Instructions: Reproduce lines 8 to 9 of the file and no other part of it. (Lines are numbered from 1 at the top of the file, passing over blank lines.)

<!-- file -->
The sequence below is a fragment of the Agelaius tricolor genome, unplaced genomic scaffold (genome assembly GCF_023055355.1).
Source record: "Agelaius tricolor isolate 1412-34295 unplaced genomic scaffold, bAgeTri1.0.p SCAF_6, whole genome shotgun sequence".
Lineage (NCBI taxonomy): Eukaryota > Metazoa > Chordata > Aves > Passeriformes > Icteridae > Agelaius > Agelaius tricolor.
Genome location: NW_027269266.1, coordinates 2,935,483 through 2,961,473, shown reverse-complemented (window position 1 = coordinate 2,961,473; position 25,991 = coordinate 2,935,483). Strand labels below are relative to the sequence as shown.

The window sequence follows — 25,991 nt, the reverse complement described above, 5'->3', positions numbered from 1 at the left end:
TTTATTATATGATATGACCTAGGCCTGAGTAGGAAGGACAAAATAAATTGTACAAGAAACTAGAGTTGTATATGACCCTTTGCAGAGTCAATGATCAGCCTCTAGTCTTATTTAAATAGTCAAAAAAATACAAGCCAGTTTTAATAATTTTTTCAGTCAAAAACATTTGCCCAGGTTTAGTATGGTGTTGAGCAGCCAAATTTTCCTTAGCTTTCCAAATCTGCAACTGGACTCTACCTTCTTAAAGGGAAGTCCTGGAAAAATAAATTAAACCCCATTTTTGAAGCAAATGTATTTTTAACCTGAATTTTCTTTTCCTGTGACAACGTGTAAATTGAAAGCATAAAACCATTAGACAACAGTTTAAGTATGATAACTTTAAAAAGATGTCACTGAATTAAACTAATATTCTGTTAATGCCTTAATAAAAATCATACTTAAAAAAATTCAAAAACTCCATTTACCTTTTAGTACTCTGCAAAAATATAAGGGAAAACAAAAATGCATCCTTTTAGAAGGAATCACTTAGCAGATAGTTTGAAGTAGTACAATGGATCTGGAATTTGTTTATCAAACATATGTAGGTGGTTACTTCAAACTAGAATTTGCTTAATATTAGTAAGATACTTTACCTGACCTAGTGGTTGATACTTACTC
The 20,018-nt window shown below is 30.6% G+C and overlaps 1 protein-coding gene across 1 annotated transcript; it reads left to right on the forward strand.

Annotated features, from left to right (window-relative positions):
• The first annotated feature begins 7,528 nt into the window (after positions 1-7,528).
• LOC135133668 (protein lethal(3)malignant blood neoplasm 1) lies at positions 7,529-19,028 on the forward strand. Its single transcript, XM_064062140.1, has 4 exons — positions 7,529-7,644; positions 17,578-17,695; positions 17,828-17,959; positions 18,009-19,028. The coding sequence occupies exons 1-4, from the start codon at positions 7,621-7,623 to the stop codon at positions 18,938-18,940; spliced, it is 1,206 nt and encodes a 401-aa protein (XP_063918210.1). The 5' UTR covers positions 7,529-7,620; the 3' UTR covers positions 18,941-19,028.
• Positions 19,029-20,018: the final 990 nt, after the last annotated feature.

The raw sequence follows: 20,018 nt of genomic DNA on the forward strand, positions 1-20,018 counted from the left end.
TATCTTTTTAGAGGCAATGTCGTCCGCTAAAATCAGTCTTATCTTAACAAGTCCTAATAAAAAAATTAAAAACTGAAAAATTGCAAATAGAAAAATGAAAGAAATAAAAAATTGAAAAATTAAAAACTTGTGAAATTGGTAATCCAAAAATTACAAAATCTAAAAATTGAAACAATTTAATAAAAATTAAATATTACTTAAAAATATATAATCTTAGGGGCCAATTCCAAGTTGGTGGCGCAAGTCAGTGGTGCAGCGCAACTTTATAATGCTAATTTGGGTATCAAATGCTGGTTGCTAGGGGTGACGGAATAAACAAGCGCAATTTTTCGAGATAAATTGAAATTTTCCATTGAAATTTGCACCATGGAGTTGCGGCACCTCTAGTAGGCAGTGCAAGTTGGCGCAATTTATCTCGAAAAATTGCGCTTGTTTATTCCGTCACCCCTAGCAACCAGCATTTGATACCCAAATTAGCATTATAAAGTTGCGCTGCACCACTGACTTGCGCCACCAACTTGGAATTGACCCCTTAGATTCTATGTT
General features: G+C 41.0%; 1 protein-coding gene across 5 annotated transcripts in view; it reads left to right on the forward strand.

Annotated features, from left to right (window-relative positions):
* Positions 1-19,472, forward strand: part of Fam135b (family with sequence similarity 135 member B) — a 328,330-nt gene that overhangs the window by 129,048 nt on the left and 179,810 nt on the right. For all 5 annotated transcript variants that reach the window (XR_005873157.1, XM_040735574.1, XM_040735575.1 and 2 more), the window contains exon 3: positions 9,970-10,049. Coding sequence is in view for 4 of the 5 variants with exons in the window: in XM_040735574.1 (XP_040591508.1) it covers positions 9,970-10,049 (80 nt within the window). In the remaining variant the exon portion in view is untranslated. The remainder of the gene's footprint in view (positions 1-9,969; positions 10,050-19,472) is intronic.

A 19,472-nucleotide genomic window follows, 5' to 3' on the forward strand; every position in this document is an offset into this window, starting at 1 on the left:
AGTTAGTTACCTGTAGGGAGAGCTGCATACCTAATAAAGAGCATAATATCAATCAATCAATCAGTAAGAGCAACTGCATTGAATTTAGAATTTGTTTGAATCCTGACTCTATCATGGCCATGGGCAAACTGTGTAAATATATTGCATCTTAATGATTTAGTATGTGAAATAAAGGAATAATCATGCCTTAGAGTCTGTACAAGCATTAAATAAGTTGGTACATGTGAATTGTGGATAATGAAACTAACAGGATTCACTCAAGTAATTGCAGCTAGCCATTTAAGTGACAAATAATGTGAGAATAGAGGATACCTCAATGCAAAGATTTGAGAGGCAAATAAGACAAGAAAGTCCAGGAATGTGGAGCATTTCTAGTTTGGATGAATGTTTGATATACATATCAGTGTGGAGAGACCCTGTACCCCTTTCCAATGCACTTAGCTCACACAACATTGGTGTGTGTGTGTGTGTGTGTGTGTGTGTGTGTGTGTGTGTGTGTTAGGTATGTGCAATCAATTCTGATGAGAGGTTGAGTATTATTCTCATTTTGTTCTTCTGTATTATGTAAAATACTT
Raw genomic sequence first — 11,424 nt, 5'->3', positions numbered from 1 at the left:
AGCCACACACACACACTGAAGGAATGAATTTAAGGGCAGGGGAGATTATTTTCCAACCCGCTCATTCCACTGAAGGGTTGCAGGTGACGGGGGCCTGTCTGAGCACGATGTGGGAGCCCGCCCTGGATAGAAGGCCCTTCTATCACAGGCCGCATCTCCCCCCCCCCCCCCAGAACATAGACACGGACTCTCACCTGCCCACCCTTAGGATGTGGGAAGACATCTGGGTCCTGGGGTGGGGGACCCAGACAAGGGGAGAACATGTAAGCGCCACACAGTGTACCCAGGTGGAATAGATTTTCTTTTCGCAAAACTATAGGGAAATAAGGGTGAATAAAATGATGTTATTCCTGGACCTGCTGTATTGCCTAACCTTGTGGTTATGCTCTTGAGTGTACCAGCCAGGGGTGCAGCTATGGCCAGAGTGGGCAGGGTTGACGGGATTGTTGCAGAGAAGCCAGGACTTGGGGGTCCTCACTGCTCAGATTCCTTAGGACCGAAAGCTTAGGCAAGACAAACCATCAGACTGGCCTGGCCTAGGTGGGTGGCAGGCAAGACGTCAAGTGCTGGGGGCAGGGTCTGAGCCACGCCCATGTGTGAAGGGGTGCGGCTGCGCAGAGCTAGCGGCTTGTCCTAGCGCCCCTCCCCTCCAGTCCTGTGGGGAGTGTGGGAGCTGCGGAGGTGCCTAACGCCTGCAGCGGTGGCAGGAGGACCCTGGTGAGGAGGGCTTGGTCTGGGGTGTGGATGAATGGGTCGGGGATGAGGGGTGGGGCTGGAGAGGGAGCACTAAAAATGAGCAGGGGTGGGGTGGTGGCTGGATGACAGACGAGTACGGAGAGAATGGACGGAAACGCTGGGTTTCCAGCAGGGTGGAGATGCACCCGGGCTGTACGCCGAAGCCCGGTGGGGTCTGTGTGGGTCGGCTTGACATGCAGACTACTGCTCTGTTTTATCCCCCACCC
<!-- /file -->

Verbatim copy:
Annotated features, from left to right (window-relative positions):
• The first annotated feature begins 7,528 nt into the window (after positions 1-7,528).